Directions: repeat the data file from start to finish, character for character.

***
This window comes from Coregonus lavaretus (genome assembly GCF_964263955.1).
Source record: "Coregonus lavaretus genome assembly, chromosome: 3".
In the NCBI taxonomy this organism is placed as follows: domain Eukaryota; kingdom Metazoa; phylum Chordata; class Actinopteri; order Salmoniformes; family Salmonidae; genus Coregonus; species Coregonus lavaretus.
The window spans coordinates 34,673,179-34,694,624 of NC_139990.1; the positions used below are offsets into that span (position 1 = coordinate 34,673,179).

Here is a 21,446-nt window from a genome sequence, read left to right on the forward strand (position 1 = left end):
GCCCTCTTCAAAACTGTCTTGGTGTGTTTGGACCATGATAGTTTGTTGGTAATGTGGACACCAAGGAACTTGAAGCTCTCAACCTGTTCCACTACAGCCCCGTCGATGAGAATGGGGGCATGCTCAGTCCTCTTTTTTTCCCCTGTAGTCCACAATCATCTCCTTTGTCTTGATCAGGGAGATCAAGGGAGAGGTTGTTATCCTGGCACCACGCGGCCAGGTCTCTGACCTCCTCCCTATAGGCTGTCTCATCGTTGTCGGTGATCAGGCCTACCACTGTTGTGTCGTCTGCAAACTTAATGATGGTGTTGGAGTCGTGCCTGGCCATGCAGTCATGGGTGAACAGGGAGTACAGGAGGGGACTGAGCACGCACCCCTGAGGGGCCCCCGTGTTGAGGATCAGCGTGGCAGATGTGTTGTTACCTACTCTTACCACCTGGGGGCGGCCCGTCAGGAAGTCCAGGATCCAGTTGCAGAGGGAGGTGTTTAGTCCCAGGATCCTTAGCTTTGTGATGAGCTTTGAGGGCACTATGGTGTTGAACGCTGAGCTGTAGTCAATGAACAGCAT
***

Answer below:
This window comes from Coregonus lavaretus (genome assembly GCF_964263955.1).
Source record: "Coregonus lavaretus genome assembly, chromosome: 3".
In the NCBI taxonomy this organism is placed as follows: domain Eukaryota; kingdom Metazoa; phylum Chordata; class Actinopteri; order Salmoniformes; family Salmonidae; genus Coregonus; species Coregonus lavaretus.
The window spans coordinates 34,673,179-34,694,624 of NC_139990.1; the positions used below are offsets into that span (position 1 = coordinate 34,673,179).

Here is a 21,446-nt window from a genome sequence, read left to right on the forward strand (position 1 = left end):
GCCCTCTTCAAAACTGTCTTGGTGTGTTTGGACCATGATAGTTTGTTGGTAATGTGGACACCAAGGAACTTGAAGCTCTCAACCTGTTCCACTACAGCCCCGTCGATGAGAATGGGGGCATGCTCAGTCCTCTTTTTTTCCCCTGTAGTCCACAATCATCTCCTTTGTCTTGATCAGGGAGATCAAGGGAGAGGTTGTTATCCTGGCACCACGCGGCCAGGTCTCTGACCTCCTCCCTATAGGCTGTCTCATCGTTGTCGGTGATCAGGCCTACCACTGTTGTGTCGTCTGCAAACTTAATGATGGTGTTGGAGTCGTGCCTGGCCATGCAGTCATGGGTGAACAGGGAGTACAGGAGGGGACTGAGCACGCACCCCTGAGGGGCCCCCGTGTTGAGGATCAGCGTGGCAGATGTGTTGTTACCTACTCTTACCACCTGGGGGCGGCCCGTCAGGAAGTCCAGGATCCAGTTGCAGAGGGAGGTGTTTAGTCCCAGGATCCTTAGCTTTGTGATGAGCTTTGAGGGCACTATGGTGTTGAACGCTGAGCTGTAGTCAATGAACAGCAT